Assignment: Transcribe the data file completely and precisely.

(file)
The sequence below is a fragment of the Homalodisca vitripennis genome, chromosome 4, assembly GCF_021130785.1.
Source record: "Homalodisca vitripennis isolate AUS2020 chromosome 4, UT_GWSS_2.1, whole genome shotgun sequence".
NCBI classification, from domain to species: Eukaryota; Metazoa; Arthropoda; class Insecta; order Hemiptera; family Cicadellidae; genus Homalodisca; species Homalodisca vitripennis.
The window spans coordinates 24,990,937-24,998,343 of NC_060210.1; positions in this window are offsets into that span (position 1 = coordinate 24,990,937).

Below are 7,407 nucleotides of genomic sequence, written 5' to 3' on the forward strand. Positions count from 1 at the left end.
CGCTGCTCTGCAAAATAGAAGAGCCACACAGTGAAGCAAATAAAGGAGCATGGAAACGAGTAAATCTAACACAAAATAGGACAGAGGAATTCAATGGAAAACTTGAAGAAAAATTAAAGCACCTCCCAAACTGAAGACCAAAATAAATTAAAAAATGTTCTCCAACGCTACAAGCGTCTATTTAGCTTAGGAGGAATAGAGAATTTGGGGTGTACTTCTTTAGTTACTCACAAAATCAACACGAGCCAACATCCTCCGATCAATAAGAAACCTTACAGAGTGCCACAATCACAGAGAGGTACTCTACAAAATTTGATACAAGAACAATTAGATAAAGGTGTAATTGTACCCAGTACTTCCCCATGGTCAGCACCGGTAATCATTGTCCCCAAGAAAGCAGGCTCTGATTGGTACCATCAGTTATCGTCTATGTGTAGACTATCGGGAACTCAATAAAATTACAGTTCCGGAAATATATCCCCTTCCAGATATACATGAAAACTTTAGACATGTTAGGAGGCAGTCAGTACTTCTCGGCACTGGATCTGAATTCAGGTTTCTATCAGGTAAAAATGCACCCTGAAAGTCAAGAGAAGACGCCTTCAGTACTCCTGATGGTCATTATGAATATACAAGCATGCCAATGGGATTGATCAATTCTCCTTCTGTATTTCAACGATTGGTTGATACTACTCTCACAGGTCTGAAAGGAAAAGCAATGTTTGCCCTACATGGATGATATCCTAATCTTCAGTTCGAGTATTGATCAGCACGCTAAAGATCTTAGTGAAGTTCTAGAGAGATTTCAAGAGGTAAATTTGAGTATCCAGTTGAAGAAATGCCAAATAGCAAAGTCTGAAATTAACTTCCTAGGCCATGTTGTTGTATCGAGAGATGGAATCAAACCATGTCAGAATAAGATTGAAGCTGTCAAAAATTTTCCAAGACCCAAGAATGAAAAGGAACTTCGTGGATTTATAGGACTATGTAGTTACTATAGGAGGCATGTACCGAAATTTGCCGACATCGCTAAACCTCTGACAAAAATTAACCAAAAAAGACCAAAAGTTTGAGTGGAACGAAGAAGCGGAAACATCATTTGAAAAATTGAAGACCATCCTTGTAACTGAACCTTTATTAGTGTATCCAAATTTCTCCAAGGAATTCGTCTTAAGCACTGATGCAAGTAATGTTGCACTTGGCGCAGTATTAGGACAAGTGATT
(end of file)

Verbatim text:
The sequence below is a fragment of the Homalodisca vitripennis genome, chromosome 4, assembly GCF_021130785.1.
Source record: "Homalodisca vitripennis isolate AUS2020 chromosome 4, UT_GWSS_2.1, whole genome shotgun sequence".
NCBI classification, from domain to species: Eukaryota; Metazoa; Arthropoda; class Insecta; order Hemiptera; family Cicadellidae; genus Homalodisca; species Homalodisca vitripennis.
The window spans coordinates 24,990,937-24,998,343 of NC_060210.1; positions in this window are offsets into that span (position 1 = coordinate 24,990,937).

Below are 7,407 nucleotides of genomic sequence, written 5' to 3' on the forward strand. Positions count from 1 at the left end.
CGCTGCTCTGCAAAATAGAAGAGCCACACAGTGAAGCAAATAAAGGAGCATGGAAACGAGTAAATCTAACACAAAATAGGACAGAGGAATTCAATGGAAAACTTGAAGAAAAATTAAAGCACCTCCCAAACTGAAGACCAAAATAAATTAAAAAATGTTCTCCAACGCTACAAGCGTCTATTTAGCTTAGGAGGAATAGAGAATTTGGGGTGTACTTCTTTAGTTACTCACAAAATCAACACGAGCCAACATCCTCCGATCAATAAGAAACCTTACAGAGTGCCACAATCACAGAGAGGTACTCTACAAAATTTGATACAAGAACAATTAGATAAAGGTGTAATTGTACCCAGTACTTCCCCATGGTCAGCACCGGTAATCATTGTCCCCAAGAAAGCAGGCTCTGATTGGTACCATCAGTTATCGTCTATGTGTAGACTATCGGGAACTCAATAAAATTACAGTTCCGGAAATATATCCCCTTCCAGATATACATGAAAACTTTAGACATGTTAGGAGGCAGTCAGTACTTCTCGGCACTGGATCTGAATTCAGGTTTCTATCAGGTAAAAATGCACCCTGAAAGTCAAGAGAAGACGCCTTCAGTACTCCTGATGGTCATTATGAATATACAAGCATGCCAATGGGATTGATCAATTCTCCTTCTGTATTTCAACGATTGGTTGATACTACTCTCACAGGTCTGAAAGGAAAAGCAATGTTTGCCCTACATGGATGATATCCTAATCTTCAGTTCGAGTATTGATCAGCACGCTAAAGATCTTAGTGAAGTTCTAGAGAGATTTCAAGAGGTAAATTTGAGTATCCAGTTGAAGAAATGCCAAATAGCAAAGTCTGAAATTAACTTCCTAGGCCATGTTGTTGTATCGAGAGATGGAATCAAACCATGTCAGAATAAGATTGAAGCTGTCAAAAATTTTCCAAGACCCAAGAATGAAAAGGAACTTCGTGGATTTATAGGACTATGTAGTTACTATAGGAGGCATGTACCGAAATTTGCCGACATCGCTAAACCTCTGACAAAAATTAACCAAAAAAGACCAAAAGTTTGAGTGGAACGAAGAAGCGGAAACATCATTTGAAAAATTGAAGACCATCCTTGTAACTGAACCTTTATTAGTGTATCCAAATTTCTCCAAGGAATTCGTCTTAAGCACTGATGCAAGTAATGTTGCACTTGGCGCAGTATTAGGACAAGTGATT